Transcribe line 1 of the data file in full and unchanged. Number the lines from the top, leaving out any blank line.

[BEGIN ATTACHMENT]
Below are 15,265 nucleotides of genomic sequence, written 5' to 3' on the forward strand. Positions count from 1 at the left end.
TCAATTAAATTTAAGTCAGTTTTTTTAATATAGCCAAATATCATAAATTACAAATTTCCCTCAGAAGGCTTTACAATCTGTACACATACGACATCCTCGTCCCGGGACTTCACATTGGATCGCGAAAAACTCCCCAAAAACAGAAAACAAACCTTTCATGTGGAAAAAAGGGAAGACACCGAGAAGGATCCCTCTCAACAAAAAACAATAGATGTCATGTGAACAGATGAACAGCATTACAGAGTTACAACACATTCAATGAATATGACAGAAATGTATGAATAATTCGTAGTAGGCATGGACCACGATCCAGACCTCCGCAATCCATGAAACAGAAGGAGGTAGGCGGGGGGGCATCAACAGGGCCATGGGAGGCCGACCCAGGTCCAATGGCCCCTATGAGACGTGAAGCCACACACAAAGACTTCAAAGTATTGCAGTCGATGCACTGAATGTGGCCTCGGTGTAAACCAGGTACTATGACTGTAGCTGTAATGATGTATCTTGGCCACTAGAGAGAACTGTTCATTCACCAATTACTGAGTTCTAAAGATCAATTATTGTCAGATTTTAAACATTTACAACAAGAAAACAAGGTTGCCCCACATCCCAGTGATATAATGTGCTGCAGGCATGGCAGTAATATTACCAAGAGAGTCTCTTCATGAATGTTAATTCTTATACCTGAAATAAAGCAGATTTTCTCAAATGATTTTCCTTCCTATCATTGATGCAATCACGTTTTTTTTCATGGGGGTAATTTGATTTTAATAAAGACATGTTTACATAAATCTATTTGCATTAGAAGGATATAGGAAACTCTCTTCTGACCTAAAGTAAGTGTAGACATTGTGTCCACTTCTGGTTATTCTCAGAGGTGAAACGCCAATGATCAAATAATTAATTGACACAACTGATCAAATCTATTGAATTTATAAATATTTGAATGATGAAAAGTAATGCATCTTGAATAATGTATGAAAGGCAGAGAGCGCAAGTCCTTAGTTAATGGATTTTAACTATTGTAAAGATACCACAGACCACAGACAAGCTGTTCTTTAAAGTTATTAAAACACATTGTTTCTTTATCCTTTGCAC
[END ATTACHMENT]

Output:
Below are 15,265 nucleotides of genomic sequence, written 5' to 3' on the forward strand. Positions count from 1 at the left end.